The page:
Till then, I console myself by listening to and humming my personal holi play list; given here just in case somebody is interested.
  1. Rang Barse…bheege chunar waali…rang barse (this evergreen Amitabh-Rekha number from Silsila undoubtedly is my holi anthem)
  2. Arre jaa re hat natkhat, na chhoo re mera ghoonghat , palat ke doongi aaj aisi gali re…(the rapturous melody by Rafi and Lata; Movie – Navrang)
  3. Holi khele raghubeera awadh mein…holi khele raghubeera (the more recent Amitabh number from Baghban)
  4. Aaj na chodenge bas humjoli… khelenge hum holi (The mischievous hit from Rajesh Khanna’s Kati Patang)
  5. Ang se ang lagaana…sajan humein aise rang lagaana (a raunchy song from the Sunny Deol-SRK-Juhi Chawla starrer Darr)
  6. Holi ke din dil khil jaate hain...rangon mein rang mil jaate hain (from Sholay…Big B has a lot of holi songs to his credit)
  7. Holi re holi…aayi tere ghar pe maston ki toli (Movie – Paraaya Dhan)
  8. More kaanhaa jo aaye palat ke…abke holi main khelungi dat ke (a semi classical number from Sardari Begum)
  9. Holi aayee, holi aayee, dekho holi aayee re (thus Kishore Kumar sang in Mashaal)
  10. And finally…Jai Jai Shiv Shankar (again a Rajesh Khanna number from Aap ki Kasam…strictly speaking not a holi specific number but nevertheless apt for the occasion)
Wishing everybody a very happy and colorful Holi!

Saturday, March 7, 2009

It’s a woman’s world after all…

But I do not trust the hullabaloo around March 8th - International Women’s Day!

To give all that is due to the American and European feminist and socialist movements of the late seventeenth and early eighteenth centuries that fought and campaigned for equal rights for women in politics, social and economic arenas, it was a stalwart battle – well fought and well won (to a great extent).

From playing second fiddle to the patriarch to becoming world leaders and successful professionals, women have come a long way. However, there are still parts of the world where women continue to be paid lesser wages for the same labor as put in by their male counterparts and where girls are unwanted and killed at birth or in the womb. And, the so called Women’s Day makes no difference to the lives of these women.

I believe, in the initial years when the concept was institutionalized, the day was marked by protests, strikes and other events that aimed at focusing the world and media attention on issues that continue to plague the fairer sex. However, in today’s times, Women’s Day is confined to the elite celebration of the Page 3. The outrageous cocktail parties of the opulent, the extravagant sales and promotions by the retail giants, the scholarly didactic seminars and workshops by the UN and the likes - all target the woman that has already arrived or is well aware of her rights and what she can do legally or otherwise to fight for them.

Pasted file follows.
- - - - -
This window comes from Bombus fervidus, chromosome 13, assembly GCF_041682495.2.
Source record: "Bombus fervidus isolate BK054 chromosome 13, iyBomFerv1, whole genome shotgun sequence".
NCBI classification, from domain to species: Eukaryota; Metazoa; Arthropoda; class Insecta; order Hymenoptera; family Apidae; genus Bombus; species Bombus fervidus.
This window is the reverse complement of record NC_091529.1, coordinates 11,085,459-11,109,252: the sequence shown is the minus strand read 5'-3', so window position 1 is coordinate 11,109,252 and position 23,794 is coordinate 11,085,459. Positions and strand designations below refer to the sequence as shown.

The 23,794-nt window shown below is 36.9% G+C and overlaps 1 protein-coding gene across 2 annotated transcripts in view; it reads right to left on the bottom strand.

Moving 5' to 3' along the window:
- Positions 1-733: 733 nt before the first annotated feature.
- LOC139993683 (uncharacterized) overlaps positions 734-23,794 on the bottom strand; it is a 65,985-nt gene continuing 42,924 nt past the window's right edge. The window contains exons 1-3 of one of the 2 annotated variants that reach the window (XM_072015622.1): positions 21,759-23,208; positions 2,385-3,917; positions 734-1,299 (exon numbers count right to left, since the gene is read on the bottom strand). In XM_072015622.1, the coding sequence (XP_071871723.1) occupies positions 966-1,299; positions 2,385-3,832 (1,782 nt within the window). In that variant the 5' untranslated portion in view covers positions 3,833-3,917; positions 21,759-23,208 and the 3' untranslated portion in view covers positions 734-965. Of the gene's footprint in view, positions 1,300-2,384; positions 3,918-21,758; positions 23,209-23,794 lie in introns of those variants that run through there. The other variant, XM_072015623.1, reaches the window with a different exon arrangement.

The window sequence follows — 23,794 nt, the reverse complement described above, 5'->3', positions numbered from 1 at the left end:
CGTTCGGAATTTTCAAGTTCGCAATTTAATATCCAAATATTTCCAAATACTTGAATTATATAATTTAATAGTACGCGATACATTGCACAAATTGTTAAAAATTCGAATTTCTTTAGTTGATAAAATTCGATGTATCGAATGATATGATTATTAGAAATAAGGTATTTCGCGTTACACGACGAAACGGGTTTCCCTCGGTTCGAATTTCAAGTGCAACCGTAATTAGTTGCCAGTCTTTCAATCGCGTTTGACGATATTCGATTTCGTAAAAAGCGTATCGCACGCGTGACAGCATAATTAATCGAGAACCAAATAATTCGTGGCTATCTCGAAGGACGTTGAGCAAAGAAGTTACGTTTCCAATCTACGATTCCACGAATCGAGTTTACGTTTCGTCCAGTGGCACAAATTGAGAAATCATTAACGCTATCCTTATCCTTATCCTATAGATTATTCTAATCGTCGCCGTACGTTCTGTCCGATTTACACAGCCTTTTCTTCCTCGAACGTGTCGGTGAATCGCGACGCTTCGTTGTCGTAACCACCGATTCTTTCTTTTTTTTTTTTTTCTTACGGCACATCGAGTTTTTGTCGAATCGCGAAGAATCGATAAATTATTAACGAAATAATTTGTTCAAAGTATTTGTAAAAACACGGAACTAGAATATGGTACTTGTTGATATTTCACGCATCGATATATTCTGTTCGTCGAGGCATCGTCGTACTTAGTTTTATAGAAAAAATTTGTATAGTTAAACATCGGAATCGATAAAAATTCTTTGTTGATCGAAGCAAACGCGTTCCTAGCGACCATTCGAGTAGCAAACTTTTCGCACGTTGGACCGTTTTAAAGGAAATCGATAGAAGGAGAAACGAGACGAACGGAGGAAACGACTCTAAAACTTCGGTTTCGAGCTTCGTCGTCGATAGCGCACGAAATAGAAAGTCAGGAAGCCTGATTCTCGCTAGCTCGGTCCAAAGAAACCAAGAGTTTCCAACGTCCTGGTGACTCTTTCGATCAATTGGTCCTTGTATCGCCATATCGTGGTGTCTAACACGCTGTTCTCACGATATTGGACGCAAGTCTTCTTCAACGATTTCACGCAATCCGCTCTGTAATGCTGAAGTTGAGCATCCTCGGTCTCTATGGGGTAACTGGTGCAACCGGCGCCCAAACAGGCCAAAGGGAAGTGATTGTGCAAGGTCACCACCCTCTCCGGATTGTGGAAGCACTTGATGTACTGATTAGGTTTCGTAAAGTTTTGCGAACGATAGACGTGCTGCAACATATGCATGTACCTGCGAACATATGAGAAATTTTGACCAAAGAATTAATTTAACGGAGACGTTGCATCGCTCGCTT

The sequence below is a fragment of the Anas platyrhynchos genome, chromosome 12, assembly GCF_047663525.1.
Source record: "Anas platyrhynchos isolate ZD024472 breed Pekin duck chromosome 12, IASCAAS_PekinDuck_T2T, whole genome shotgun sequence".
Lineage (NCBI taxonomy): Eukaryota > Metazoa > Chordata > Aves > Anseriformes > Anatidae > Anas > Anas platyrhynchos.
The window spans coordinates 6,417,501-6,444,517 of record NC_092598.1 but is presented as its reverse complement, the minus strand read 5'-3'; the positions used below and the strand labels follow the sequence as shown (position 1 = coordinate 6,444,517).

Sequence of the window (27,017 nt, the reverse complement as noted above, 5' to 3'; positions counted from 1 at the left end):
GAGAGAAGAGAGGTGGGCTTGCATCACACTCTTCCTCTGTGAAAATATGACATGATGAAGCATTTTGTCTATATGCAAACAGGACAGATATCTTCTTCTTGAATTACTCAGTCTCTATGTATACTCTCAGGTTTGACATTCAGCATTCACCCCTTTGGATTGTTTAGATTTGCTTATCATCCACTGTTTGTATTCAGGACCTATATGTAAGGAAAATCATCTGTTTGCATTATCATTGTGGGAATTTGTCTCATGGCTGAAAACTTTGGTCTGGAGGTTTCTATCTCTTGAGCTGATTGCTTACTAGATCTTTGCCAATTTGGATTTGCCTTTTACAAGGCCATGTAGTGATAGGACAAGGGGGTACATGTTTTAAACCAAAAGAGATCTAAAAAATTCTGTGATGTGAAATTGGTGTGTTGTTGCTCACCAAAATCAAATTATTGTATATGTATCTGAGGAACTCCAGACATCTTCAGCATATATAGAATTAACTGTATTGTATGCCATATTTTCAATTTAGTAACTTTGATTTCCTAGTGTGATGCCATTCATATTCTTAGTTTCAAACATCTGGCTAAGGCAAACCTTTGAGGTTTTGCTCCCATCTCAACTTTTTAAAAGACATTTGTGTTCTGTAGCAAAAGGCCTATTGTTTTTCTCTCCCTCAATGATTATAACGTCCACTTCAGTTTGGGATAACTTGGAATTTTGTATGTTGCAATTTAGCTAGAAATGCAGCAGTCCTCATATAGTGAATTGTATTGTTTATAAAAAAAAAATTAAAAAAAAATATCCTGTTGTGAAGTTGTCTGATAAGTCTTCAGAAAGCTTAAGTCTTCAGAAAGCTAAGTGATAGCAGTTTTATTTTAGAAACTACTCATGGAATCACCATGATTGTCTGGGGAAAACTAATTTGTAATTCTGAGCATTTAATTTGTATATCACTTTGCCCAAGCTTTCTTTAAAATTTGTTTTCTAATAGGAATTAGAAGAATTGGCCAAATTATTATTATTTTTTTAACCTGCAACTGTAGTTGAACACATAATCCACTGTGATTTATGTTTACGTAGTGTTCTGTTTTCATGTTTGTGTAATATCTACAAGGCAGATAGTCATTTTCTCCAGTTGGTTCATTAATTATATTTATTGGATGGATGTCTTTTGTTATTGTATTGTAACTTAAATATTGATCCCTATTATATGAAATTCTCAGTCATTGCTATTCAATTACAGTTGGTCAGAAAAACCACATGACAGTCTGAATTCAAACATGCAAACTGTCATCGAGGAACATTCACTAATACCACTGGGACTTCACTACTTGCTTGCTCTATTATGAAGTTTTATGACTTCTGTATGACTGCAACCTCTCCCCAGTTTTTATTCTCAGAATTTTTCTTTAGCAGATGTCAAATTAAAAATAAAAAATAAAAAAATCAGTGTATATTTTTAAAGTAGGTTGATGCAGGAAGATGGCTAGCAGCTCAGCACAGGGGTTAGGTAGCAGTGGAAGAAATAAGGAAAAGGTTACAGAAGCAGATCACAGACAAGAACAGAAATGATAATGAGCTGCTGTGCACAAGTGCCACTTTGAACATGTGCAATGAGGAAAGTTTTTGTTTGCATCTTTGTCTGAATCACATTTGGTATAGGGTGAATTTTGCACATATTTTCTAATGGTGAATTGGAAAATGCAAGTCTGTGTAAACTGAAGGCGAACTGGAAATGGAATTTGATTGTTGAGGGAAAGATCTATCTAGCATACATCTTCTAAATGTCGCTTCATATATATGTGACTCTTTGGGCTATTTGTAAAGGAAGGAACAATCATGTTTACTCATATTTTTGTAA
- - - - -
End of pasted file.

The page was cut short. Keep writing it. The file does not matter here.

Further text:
But what happens to the woman in remote districts of the globe with no access to Internet or media, the woman who is abused by her husband day in and day or out, the woman who is forced to abort her female fetus, the infant who is buried because she was born with a different arrangement of chromosomes? Is this really an opportunity for them to realize their plight and do something about it? Do they see this as an occasion to revel in their womanhood? I wonder if they have heard of Women’s Day or even if they have, what it really means to them.

On a lighter note, I also feel that this whole abstraction of Women’s Day is not only overrated but also highly patronizing. I mean we have a global Women’s day to jubilate the manifold accomplishments of women but why don’t we have an International Men’s day? Surely, we have a few men as well that can boast of some exploits! Is it because all 365 days anyway belong to them and are spent in virile revelry? If yes, well my dear, I refuse to make do with one measly day – I want an equal share of the remaining 364 days as well.

In the past, especially during college days, I have recoiled at men wishing me ‘Happy Women’s Day’, but having matured over the years (or so I choose to believe) I understand that most don’t give it too much thought – for them it’s as good as another Valentine’s Day or Mother’s Day to pamper the women in their lives – I am okay with the exchanging of gifts and the elaborate dinners provided they don’t spend the rest of the year treating their wives and mothers as door mats!
As for women who make a big pomp and show of the day, I truly hope that they are happy because I strongly believe that though we have miles to go, it is a woman’s world after all :).